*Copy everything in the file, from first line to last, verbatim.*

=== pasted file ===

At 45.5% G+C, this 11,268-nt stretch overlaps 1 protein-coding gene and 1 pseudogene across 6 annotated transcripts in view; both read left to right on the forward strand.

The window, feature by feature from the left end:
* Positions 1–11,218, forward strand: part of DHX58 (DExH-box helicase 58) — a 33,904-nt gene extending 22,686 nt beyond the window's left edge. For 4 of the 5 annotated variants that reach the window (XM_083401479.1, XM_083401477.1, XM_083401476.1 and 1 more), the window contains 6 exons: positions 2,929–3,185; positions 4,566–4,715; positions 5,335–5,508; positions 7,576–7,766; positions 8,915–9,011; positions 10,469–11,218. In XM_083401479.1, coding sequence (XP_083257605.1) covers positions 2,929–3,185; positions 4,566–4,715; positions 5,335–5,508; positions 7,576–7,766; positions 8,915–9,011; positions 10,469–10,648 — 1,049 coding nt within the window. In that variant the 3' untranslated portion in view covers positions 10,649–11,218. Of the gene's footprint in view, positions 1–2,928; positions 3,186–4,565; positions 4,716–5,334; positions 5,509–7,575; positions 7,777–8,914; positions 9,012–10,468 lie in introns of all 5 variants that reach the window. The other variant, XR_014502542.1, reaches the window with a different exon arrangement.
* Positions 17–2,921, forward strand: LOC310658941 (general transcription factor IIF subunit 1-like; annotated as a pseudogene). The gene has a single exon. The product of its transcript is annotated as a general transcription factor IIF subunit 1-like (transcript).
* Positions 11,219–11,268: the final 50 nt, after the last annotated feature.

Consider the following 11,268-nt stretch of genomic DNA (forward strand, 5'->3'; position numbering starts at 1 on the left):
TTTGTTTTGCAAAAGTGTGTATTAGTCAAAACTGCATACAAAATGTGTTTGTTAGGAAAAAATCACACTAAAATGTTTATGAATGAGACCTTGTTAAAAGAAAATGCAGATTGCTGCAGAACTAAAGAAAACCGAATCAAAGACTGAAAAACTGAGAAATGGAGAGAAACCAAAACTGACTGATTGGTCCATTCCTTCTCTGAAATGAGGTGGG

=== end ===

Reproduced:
At 45.5% G+C, this 11,268-nt stretch overlaps 1 protein-coding gene and 1 pseudogene across 6 annotated transcripts in view; both read left to right on the forward strand.

The window, feature by feature from the left end:
* Positions 1–11,218, forward strand: part of DHX58 (DExH-box helicase 58) — a 33,904-nt gene extending 22,686 nt beyond the window's left edge. For 4 of the 5 annotated variants that reach the window (XM_083401479.1, XM_083401477.1, XM_083401476.1 and 1 more), the window contains 6 exons: positions 2,929–3,185; positions 4,566–4,715; positions 5,335–5,508; positions 7,576–7,766; positions 8,915–9,011; positions 10,469–11,218. In XM_083401479.1, coding sequence (XP_083257605.1) covers positions 2,929–3,185; positions 4,566–4,715; positions 5,335–5,508; positions 7,576–7,766; positions 8,915–9,011; positions 10,469–10,648 — 1,049 coding nt within the window. In that variant the 3' untranslated portion in view covers positions 10,649–11,218. Of the gene's footprint in view, positions 1–2,928; positions 3,186–4,565; positions 4,716–5,334; positions 5,509–7,575; positions 7,777–8,914; positions 9,012–10,468 lie in introns of all 5 variants that reach the window. The other variant, XR_014502542.1, reaches the window with a different exon arrangement.
* Positions 17–2,921, forward strand: LOC310658941 (general transcription factor IIF subunit 1-like; annotated as a pseudogene). The gene has a single exon. The product of its transcript is annotated as a general transcription factor IIF subunit 1-like (transcript).
* Positions 11,219–11,268: the final 50 nt, after the last annotated feature.

Consider the following 11,268-nt stretch of genomic DNA (forward strand, 5'->3'; position numbering starts at 1 on the left):
TTTGTTTTGCAAAAGTGTGTATTAGTCAAAACTGCATACAAAATGTGTTTGTTAGGAAAAAATCACACTAAAATGTTTATGAATGAGACCTTGTTAAAAGAAAATGCAGATTGCTGCAGAACTAAAGAAAACCGAATCAAAGACTGAAAAACTGAGAAATGGAGAGAAACCAAAACTGACTGATTGGTCCATTCCTTCTCTGAAATGAGGTGGG